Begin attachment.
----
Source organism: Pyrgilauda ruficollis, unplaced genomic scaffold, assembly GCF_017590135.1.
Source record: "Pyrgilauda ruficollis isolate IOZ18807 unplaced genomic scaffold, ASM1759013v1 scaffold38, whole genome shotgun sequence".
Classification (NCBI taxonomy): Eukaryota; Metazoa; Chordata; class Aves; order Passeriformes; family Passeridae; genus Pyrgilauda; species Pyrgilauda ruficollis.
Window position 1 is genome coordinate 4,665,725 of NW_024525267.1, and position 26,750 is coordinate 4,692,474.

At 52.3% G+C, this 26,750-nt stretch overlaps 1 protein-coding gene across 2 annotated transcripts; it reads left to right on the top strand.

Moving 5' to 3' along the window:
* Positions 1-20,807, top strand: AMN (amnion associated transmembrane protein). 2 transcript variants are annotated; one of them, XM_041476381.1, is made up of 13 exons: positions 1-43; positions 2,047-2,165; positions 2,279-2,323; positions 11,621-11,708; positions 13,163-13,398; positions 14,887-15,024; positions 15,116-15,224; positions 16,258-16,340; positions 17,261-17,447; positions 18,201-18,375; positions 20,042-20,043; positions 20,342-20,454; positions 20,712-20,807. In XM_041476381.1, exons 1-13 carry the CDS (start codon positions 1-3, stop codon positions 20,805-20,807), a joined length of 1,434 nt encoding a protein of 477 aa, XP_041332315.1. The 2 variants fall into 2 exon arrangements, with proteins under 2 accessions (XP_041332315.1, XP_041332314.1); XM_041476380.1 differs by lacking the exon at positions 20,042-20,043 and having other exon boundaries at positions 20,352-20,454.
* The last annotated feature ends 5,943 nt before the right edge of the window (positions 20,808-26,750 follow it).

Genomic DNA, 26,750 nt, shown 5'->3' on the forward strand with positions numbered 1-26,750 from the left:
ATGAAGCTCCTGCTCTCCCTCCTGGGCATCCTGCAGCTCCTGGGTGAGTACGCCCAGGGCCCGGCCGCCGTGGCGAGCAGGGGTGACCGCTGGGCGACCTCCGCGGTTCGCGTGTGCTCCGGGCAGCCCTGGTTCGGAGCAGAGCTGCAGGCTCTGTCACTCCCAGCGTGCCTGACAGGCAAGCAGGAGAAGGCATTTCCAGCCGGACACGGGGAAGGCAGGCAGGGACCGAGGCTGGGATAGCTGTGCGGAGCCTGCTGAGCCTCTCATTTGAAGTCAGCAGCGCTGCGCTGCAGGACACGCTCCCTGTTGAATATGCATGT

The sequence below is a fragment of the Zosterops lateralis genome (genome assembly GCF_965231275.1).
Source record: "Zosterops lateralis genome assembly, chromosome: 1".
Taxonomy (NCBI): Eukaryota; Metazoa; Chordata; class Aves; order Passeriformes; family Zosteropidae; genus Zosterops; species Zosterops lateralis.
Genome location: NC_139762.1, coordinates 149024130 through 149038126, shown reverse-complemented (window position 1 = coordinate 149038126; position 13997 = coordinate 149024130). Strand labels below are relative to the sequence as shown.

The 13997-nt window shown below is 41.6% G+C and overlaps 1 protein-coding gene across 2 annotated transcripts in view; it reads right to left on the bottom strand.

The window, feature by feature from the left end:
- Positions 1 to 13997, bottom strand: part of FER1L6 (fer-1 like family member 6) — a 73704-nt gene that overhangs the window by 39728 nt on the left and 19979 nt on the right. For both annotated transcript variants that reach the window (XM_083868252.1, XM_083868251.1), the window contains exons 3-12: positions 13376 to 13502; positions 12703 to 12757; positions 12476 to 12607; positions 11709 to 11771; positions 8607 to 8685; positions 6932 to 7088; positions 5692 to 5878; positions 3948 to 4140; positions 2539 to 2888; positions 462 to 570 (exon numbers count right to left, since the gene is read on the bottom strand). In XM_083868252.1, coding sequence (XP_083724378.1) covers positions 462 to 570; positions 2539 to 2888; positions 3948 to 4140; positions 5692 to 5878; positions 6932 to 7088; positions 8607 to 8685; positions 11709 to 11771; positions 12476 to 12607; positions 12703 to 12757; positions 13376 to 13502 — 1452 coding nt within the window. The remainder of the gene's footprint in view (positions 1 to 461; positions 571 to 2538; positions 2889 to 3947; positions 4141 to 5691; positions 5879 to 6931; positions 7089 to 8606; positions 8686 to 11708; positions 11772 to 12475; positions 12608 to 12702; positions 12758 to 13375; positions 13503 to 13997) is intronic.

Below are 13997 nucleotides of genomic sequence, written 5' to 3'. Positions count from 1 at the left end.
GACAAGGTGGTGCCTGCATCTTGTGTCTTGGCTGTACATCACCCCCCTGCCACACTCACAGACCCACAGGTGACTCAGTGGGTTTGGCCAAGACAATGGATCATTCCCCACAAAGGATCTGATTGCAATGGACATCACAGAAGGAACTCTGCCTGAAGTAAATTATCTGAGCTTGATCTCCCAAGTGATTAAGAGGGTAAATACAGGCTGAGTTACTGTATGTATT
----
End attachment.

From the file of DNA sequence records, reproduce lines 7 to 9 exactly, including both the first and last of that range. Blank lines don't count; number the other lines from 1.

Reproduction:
* Positions 1-20,807, top strand: AMN (amnion associated transmembrane protein). 2 transcript variants are annotated; one of them, XM_041476381.1, is made up of 13 exons: positions 1-43; positions 2,047-2,165; positions 2,279-2,323; positions 11,621-11,708; positions 13,163-13,398; positions 14,887-15,024; positions 15,116-15,224; positions 16,258-16,340; positions 17,261-17,447; positions 18,201-18,375; positions 20,042-20,043; positions 20,342-20,454; positions 20,712-20,807. In XM_041476381.1, exons 1-13 carry the CDS (start codon positions 1-3, stop codon positions 20,805-20,807), a joined length of 1,434 nt encoding a protein of 477 aa, XP_041332315.1. The 2 variants fall into 2 exon arrangements, with proteins under 2 accessions (XP_041332315.1, XP_041332314.1); XM_041476380.1 differs by lacking the exon at positions 20,042-20,043 and having other exon boundaries at positions 20,352-20,454.
* The last annotated feature ends 5,943 nt before the right edge of the window (positions 20,808-26,750 follow it).

Genomic DNA, 26,750 nt, shown 5'->3' on the forward strand with positions numbered 1-26,750 from the left: